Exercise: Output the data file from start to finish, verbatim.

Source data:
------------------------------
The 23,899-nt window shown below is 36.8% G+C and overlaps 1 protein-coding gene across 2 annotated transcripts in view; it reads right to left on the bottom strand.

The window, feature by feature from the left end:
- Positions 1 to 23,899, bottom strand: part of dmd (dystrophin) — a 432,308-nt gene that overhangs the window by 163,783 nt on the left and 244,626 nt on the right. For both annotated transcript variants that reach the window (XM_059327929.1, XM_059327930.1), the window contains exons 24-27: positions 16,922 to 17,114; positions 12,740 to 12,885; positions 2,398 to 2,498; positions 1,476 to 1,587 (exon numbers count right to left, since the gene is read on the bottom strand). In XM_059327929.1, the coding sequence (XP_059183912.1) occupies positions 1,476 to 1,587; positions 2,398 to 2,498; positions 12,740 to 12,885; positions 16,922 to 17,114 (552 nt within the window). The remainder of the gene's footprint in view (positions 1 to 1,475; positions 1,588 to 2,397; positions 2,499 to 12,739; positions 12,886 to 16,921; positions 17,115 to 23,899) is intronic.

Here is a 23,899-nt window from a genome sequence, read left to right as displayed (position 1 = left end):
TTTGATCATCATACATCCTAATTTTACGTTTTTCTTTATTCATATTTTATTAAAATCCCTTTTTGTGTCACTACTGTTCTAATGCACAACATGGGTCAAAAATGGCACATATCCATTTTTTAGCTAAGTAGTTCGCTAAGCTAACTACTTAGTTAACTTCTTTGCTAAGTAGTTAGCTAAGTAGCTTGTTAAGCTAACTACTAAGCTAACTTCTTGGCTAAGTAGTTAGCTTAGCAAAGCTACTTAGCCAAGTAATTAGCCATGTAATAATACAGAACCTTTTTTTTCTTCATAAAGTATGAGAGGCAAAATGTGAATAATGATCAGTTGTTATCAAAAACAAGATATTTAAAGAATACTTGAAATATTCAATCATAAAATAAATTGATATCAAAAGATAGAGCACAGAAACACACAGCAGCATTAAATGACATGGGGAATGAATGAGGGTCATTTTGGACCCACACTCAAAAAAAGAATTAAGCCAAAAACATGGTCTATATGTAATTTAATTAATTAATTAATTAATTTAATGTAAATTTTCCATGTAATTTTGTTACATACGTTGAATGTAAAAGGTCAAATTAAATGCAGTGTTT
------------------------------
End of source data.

The 23,899-nt window shown below is 36.8% G+C and overlaps 1 protein-coding gene across 2 annotated transcripts in view; it reads right to left on the bottom strand.

The window, feature by feature from the left end:
- Positions 1 to 23,899, bottom strand: part of dmd (dystrophin) — a 432,308-nt gene that overhangs the window by 163,783 nt on the left and 244,626 nt on the right. For both annotated transcript variants that reach the window (XM_059327929.1, XM_059327930.1), the window contains exons 24-27: positions 16,922 to 17,114; positions 12,740 to 12,885; positions 2,398 to 2,498; positions 1,476 to 1,587 (exon numbers count right to left, since the gene is read on the bottom strand). In XM_059327929.1, the coding sequence (XP_059183912.1) occupies positions 1,476 to 1,587; positions 2,398 to 2,498; positions 12,740 to 12,885; positions 16,922 to 17,114 (552 nt within the window). The remainder of the gene's footprint in view (positions 1 to 1,475; positions 1,588 to 2,397; positions 2,499 to 12,739; positions 12,886 to 16,921; positions 17,115 to 23,899) is intronic.

Here is a 23,899-nt window from a genome sequence, read left to right as displayed (position 1 = left end):
TTTGATCATCATACATCCTAATTTTACGTTTTTCTTTATTCATATTTTATTAAAATCCCTTTTTGTGTCACTACTGTTCTAATGCACAACATGGGTCAAAAATGGCACATATCCATTTTTTAGCTAAGTAGTTCGCTAAGCTAACTACTTAGTTAACTTCTTTGCTAAGTAGTTAGCTAAGTAGCTTGTTAAGCTAACTACTAAGCTAACTTCTTGGCTAAGTAGTTAGCTTAGCAAAGCTACTTAGCCAAGTAATTAGCCATGTAATAATACAGAACCTTTTTTTTCTTCATAAAGTATGAGAGGCAAAATGTGAATAATGATCAGTTGTTATCAAAAACAAGATATTTAAAGAATACTTGAAATATTCAATCATAAAATAAATTGATATCAAAAGATAGAGCACAGAAACACACAGCAGCATTAAATGACATGGGGAATGAATGAGGGTCATTTTGGACCCACACTCAAAAAAAGAATTAAGCCAAAAACATGGTCTATATGTAATTTAATTAATTAATTAATTAATTTAATGTAAATTTTCCATGTAATTTTGTTACATACGTTGAATGTAAAAGGTCAAATTAAATGCAGTGTTT